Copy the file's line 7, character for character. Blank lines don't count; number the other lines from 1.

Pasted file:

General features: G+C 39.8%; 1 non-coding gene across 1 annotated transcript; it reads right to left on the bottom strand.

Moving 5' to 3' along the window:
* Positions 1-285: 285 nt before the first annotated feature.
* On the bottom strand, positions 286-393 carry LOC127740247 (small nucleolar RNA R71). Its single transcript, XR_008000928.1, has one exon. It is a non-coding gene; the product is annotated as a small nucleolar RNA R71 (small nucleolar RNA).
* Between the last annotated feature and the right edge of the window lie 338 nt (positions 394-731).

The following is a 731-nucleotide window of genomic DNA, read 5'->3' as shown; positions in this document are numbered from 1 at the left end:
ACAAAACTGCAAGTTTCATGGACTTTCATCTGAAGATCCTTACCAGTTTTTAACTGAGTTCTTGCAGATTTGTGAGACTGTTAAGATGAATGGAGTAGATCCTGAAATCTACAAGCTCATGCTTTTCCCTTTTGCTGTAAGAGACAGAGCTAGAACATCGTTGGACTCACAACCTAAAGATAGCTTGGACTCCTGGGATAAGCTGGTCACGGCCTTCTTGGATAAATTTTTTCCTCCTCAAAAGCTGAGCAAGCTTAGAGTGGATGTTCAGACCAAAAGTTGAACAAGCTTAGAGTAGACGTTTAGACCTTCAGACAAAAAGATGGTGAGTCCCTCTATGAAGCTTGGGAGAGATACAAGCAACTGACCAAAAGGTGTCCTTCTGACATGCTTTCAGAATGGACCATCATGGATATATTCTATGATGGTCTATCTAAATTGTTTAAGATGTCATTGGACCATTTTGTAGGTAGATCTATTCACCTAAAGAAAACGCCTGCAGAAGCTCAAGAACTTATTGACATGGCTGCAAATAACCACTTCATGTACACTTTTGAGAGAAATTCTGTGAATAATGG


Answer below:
ACAAAACTGCAAGTTTCATGGACTTTCATCTGAAGATCCTTACCAGTTTTTAACTGAGTTCTTGCAGATTTGTGAGACTGTTAAGATGAATGGAGTAGATCCTGAAATCTACAAGCTCATGCTTTTCCCTTTTGCTGTAAGAGACAGAGCTAGAACATCGTTGGACTCACAACCTAAAGATAGCTTGGACTCCTGGGATAAGCTGGTCACGGCCTTCTTGGATAAATTTTTTCCTCCTCAAAAGCTGAGCAAGCTTAGAGTGGATGTTCAGACCAAAAGTTGAACAAGCTTAGAGTAGACGTTTAGACCTTCAGACAAAAAGATGGTGAGTCCCTCTATGAAGCTTGGGAGAGATACAAGCAACTGACCAAAAGGTGTCCTTCTGACATGCTTTCAGAATGGACCATCATGGATATATTCTATGATGGTCTATCTAAATTGTTTAAGATGTCATTGGACCATTTTGTAGGTAGATCTATTCACCTAAAGAAAACGCCTGCAGAAGCTCAAGAACTTATTGACATGGCTGCAAATAACCACTTCATGTACACTTTTGAGAGAAATTCTGTGAATAATGG